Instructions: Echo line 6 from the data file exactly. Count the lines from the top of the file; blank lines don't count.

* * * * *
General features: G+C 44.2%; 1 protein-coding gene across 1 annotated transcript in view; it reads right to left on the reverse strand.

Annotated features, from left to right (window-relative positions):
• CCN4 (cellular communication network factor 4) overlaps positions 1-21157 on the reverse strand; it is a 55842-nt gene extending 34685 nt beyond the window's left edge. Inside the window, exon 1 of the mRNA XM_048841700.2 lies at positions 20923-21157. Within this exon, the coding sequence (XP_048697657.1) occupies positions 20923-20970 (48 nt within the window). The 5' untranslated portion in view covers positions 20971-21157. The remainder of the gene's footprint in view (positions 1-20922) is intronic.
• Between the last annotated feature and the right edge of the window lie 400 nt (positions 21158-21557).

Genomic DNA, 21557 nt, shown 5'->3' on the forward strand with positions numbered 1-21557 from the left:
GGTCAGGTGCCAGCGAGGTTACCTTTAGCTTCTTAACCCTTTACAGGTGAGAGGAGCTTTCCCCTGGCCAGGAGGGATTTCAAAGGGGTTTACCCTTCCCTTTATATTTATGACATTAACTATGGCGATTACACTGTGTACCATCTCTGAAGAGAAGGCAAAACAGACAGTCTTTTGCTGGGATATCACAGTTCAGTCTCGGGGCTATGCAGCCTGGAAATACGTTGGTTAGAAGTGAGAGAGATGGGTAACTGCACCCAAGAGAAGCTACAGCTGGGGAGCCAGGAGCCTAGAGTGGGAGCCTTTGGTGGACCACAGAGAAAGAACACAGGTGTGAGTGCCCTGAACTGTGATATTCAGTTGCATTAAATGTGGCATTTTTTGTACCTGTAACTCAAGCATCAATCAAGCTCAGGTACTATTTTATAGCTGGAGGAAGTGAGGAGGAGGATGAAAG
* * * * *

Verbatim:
GGTCAGGTGCCAGCGAGGTTACCTTTAGCTTCTTAACCCTTTACAGGTGAGAGGAGCTTTCCCCTGGCCAGGAGGGATTTCAAAGGGGTTTACCCTTCCCTTTATATTTATGACATTAACTATGGCGATTACACTGTGTACCATCTCTGAAGAGAAGGCAAAACAGACAGTCTTTTGCTGGGATATCACAGTTCAGTCTCGGGGCTATGCAGCCTGGAAATACGTTGGTTAGAAGTGAGAGAGATGGGTAACTGCACCCAAGAGAAGCTACAGCTGGGGAGCCAGGAGCCTAGAGTGGGAGCCTTTGGTGGACCACAGAGAAAGAACACAGGTGTGAGTGCCCTGAACTGTGATATTCAGTTGCATTAAATGTGGCATTTTTTGTACCTGTAACTCAAGCATCAATCAAGCTCAGGTACTATTTTATAGCTGGAGGAAGTGAGGAGGAGGATGAAAG